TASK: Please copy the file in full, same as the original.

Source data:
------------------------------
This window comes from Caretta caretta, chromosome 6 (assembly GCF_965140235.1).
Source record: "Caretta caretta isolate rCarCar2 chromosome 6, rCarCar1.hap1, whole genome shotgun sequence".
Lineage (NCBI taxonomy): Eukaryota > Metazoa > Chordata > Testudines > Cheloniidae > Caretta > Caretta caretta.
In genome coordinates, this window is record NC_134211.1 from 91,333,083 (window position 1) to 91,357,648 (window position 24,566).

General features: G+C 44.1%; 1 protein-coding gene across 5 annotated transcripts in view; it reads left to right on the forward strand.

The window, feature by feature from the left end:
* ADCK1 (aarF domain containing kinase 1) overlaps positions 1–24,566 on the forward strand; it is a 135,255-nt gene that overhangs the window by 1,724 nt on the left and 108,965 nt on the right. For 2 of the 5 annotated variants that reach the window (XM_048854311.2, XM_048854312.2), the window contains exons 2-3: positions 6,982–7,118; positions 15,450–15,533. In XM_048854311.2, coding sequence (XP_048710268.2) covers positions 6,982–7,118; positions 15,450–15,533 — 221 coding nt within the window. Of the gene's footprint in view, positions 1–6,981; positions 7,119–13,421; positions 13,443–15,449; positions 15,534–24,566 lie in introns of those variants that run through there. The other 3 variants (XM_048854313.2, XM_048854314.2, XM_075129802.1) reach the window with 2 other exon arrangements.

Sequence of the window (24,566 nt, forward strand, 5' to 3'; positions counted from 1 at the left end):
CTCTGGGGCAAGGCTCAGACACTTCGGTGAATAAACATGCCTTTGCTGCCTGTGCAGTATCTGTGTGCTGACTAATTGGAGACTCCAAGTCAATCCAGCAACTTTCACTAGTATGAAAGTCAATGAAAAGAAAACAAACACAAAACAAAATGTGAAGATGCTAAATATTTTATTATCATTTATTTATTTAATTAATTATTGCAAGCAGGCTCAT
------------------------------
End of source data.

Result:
This window comes from Caretta caretta, chromosome 6 (assembly GCF_965140235.1).
Source record: "Caretta caretta isolate rCarCar2 chromosome 6, rCarCar1.hap1, whole genome shotgun sequence".
Lineage (NCBI taxonomy): Eukaryota > Metazoa > Chordata > Testudines > Cheloniidae > Caretta > Caretta caretta.
In genome coordinates, this window is record NC_134211.1 from 91,333,083 (window position 1) to 91,357,648 (window position 24,566).

General features: G+C 44.1%; 1 protein-coding gene across 5 annotated transcripts in view; it reads left to right on the forward strand.

The window, feature by feature from the left end:
* ADCK1 (aarF domain containing kinase 1) overlaps positions 1–24,566 on the forward strand; it is a 135,255-nt gene that overhangs the window by 1,724 nt on the left and 108,965 nt on the right. For 2 of the 5 annotated variants that reach the window (XM_048854311.2, XM_048854312.2), the window contains exons 2-3: positions 6,982–7,118; positions 15,450–15,533. In XM_048854311.2, coding sequence (XP_048710268.2) covers positions 6,982–7,118; positions 15,450–15,533 — 221 coding nt within the window. Of the gene's footprint in view, positions 1–6,981; positions 7,119–13,421; positions 13,443–15,449; positions 15,534–24,566 lie in introns of those variants that run through there. The other 3 variants (XM_048854313.2, XM_048854314.2, XM_075129802.1) reach the window with 2 other exon arrangements.

Sequence of the window (24,566 nt, forward strand, 5' to 3'; positions counted from 1 at the left end):
CTCTGGGGCAAGGCTCAGACACTTCGGTGAATAAACATGCCTTTGCTGCCTGTGCAGTATCTGTGTGCTGACTAATTGGAGACTCCAAGTCAATCCAGCAACTTTCACTAGTATGAAAGTCAATGAAAAGAAAACAAACACAAAACAAAATGTGAAGATGCTAAATATTTTATTATCATTTATTTATTTAATTAATTATTGCAAGCAGGCTCAT